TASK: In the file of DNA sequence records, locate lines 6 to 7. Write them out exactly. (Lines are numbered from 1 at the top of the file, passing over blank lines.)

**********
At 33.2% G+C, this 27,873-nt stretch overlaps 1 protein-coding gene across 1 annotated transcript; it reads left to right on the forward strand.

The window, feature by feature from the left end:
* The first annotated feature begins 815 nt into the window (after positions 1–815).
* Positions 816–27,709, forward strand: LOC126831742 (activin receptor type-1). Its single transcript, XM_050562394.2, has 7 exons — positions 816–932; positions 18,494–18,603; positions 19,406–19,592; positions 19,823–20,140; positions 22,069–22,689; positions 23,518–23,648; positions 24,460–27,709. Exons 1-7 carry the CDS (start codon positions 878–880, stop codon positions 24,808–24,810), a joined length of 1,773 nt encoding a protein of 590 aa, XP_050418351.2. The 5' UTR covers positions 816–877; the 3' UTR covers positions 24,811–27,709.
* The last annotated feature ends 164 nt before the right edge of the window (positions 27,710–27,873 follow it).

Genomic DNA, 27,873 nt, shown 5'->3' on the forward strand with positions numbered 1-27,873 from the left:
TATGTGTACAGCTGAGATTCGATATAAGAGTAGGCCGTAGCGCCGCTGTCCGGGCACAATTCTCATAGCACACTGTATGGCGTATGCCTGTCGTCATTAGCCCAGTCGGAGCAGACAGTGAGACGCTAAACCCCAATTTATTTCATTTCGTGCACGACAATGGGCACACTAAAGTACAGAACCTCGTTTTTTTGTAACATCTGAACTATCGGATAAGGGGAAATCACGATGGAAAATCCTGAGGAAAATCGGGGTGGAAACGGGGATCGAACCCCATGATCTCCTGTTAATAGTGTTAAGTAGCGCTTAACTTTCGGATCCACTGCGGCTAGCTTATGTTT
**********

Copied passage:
Genomic DNA, 27,873 nt, shown 5'->3' on the forward strand with positions numbered 1-27,873 from the left:
TATGTGTACAGCTGAGATTCGATATAAGAGTAGGCCGTAGCGCCGCTGTCCGGGCACAATTCTCATAGCACACTGTATGGCGTATGCCTGTCGTCATTAGCCCAGTCGGAGCAGACAGTGAGACGCTAAACCCCAATTTATTTCATTTCGTGCACGACAATGGGCACACTAAAGTACAGAACCTCGTTTTTTTGTAACATCTGAACTATCGGATAAGGGGAAATCACGATGGAAAATCCTGAGGAAAATCGGGGTGGAAACGGGGATCGAACCCCATGATCTCCTGTTAATAGTGTTAAGTAGCGCTTAACTTTCGGATCCACTGCGGCTAGCTTATGTTT